EU sea change over fish discards an Irish success


Analysis:Sharp divisions exist among EU countries over the merits of a total ban

As Brussels standards go it was a long meeting. Bleary- eyed ministers emerged from negotiations on the Common Fisheries Policy at 6am yesterday, with a commitment to end the practice of fish discards, a key strand of EU fisheries reform.

Discarding occurs when fishermen throw back fish because they have exceeded their quota or caught species for which they have no quota.An estimated 25 per cent of the fish caught by EU boats are thrown back into the sea, with the percentage believed to be as high as 50 per cent in some areas.

Public criticism

The EU quota system has meant that many fishermen are incentivised to throw less valuable, or over-quota, fish back into the sea, a process that has prompted widespread public criticism, particularly in the UK. The dumping of edible fish has also caused unease throughout Europe in the current austere times.

EU fisheries policy has long been one of the most controversial aspect of European Union law. In 2009, the European Commission initiated a review of the process. It found that the current system, which dates back to 1983, was in urgent need of reform. As well as widespread evidence of overfishing and depleted stock, there were indications the quota system was not working, and was leading to the widespread practice of throwing fish that were over-quota back into the sea.


There were also serious shortcomings in relation to the efficacy of the single market, with about two-thirds of fish on sale in the EU sourced from non-EU waters. It is in this context that a radical reform of European fisheries policy has been initiated, one element of which is the discard ban.

The aim is that the new fisheries policy will take effect from next year, but the process involves a laborious series of negotiation between the three European institutions – the European Commission, the European Parliament, and the Council of Europ Ministers, representing ministers from each member state.

With the commission already having stated its position, the parliament voiced its opinion earlier this month, with MEP’s voting by an overwhelming majority for a total ban on discards. This week it was the turn of the member states through their fisheries ministers.

While they had already accepted the principle of some form of discard ban back in June, the specifics were still up for negotiation. Yesterday, they agreed a common position – the phased introduction of a ban on discards from January 2014.

This includes the introduction of a ban on the discarding of pelagic fish, ie fish like herring and whiting that live close to the surface, from January 2014, which will be extended to white fish stocks from 2016.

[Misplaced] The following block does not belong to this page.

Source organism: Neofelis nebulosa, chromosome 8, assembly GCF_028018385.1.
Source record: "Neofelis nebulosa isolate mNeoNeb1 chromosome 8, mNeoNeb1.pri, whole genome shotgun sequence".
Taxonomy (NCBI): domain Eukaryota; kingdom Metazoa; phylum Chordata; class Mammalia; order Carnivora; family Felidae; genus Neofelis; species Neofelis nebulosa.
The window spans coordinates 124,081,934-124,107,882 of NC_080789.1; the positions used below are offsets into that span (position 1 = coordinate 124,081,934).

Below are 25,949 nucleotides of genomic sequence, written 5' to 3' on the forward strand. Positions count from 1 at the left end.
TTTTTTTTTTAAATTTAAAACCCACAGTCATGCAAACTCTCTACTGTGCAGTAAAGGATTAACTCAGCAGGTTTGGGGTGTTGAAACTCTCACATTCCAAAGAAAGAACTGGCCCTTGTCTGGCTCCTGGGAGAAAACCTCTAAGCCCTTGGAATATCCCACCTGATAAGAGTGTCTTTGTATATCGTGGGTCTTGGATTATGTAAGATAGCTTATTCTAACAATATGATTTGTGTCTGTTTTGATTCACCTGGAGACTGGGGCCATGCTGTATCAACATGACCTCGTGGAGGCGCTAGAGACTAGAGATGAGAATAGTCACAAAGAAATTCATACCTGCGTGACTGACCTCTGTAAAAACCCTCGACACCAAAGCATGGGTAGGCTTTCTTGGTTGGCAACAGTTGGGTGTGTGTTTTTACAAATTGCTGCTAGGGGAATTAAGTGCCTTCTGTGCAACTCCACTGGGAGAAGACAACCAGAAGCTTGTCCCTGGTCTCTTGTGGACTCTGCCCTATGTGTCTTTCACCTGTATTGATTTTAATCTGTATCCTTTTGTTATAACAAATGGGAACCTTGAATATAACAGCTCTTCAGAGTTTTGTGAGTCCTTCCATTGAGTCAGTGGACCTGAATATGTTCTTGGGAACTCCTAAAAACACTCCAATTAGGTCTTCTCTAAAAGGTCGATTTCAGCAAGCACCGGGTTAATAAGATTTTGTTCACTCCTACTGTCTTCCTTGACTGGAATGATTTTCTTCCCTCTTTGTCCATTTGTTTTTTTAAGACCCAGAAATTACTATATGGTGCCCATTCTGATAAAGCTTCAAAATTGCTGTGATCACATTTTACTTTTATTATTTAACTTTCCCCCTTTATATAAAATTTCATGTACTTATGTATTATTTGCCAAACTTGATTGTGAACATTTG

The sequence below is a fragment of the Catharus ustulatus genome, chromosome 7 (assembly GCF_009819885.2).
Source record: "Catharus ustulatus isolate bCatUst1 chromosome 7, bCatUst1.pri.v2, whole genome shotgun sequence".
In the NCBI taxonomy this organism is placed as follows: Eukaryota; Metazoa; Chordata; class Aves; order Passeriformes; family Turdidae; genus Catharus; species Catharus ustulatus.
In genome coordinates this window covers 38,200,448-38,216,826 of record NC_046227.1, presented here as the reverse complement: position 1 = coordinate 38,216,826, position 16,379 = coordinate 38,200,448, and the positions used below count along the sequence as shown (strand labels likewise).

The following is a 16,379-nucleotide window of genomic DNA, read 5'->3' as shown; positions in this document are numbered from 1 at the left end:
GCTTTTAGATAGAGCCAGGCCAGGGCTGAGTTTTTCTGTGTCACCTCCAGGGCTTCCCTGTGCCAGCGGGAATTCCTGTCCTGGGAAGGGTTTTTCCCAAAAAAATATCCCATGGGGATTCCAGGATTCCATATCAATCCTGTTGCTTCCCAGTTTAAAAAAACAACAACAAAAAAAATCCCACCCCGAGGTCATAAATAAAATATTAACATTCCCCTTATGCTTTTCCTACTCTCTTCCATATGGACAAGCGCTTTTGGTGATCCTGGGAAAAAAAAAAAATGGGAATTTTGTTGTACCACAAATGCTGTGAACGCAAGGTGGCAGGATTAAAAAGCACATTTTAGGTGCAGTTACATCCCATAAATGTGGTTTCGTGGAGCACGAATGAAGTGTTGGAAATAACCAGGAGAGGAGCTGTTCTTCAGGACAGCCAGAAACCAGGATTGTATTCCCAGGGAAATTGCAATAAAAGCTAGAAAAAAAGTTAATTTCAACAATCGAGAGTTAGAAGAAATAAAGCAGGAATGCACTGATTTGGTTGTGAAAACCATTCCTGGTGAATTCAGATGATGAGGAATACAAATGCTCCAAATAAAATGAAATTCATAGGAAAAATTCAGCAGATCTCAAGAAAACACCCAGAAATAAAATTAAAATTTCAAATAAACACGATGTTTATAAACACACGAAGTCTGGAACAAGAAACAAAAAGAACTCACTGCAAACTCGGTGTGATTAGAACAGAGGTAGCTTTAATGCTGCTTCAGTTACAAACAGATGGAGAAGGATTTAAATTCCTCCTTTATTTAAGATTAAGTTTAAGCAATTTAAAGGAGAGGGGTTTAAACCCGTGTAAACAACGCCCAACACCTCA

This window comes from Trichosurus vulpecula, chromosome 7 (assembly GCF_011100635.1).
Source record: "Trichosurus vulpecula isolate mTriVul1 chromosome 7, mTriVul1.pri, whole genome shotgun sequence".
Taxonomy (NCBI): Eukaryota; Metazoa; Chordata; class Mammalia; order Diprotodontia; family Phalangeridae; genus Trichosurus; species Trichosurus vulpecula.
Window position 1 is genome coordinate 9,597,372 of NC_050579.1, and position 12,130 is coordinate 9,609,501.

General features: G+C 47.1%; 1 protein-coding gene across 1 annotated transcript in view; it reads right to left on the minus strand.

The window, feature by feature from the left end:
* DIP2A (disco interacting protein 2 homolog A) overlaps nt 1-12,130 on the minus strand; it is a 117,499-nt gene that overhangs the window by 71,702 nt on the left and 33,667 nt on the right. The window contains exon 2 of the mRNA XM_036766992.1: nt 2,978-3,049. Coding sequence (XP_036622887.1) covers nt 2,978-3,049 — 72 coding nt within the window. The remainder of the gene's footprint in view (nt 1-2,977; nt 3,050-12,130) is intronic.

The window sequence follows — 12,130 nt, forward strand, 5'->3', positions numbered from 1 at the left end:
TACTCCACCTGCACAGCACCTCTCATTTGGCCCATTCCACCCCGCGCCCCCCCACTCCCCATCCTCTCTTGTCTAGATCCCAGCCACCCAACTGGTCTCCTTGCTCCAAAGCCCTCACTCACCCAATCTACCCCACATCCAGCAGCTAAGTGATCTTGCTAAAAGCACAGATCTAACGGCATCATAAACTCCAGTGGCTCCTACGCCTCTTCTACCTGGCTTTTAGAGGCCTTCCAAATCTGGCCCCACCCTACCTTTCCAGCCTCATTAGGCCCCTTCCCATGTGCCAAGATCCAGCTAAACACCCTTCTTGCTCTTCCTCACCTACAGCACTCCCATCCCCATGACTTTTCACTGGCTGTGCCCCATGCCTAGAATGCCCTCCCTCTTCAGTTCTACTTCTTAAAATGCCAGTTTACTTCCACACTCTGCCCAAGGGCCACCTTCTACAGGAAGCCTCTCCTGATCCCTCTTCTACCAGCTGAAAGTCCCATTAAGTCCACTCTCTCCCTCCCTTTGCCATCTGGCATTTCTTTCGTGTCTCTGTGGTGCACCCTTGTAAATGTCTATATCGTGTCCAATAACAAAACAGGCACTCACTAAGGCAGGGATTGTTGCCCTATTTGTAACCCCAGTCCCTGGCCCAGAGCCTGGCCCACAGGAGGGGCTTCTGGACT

A number of exemptions were also included, most significantly, the so-called “de minimus” exemption which allows crews operating far from land to discard 9 per cent of fish caught, a percentage that will reduce to 7 per cent in time, under certain specified conditions.

While the deal was hailed as a watershed moment for Europe’s fisheries policy, there were some fears in Brussels yesterday that the agreement was not ambitious enough. Campaigners have pointed out that it fell short of the parliament’s proposal for a complete ban, and warned that the inclusion of “exceptions” could lead to exploitation in the future. Yesterday’s agreement is also only one stage of the process. The Council of Ministers, under the chairmanship of Ireland, will now begin negotiations with the European Parliament on the final proposal, and the question is how far MEPs will be prepared to go in terms of changes regarding discards.

Securing agreement on the common fisheries policy is a key priority for Ireland during its presidency of the European Council. Virtually all parties are keen to secure agreement before the end of June.

The achievement by the Irish presidency in securing an agreement among member states should not be underestimated.

Sharp divisions exist among them with countries such as the UK, the Netherlands and Germany in favour of a total ban, with Mediterranean countries such as France, Portugal and Spain less keen.

Achieving reform of EU fishing policy, however limited in scope, would be a genuine watershed moment for Europe, and a commendable achievement for Ireland.

Fish deal Main points

The EU Common Fisheries Policy is being reformed, with the new policy expected to come into effect in 2014.

A central element of EU fisheries policy is the controversial issue of discards – the process by which 25 per cent of all fish caught in EU waters is discarded .

EU fisheries ministers reached agreement on a proposal to end discards, with some exemptions.

This will now be discussed with the European Parliament over the coming months,

and Ireland hopes to reach agreement by the end of the Irish presidency in June.

From January 2014 the ban will apply to pelagic stocks, such as herring and whiting (ie fish that survive close to the surface).

From January 2016 the ban will apply to all white fish, including demersal fish (species that live close to the bottom of the sea).

The discard ban will apply to all fisheries in the Mediterranean and Black Sea from January 2017.

Fishermen in certain areas operating in mixed fisheries will be permitted to discard 9 per cent of their catch, eventually reducing to 7 per cent.

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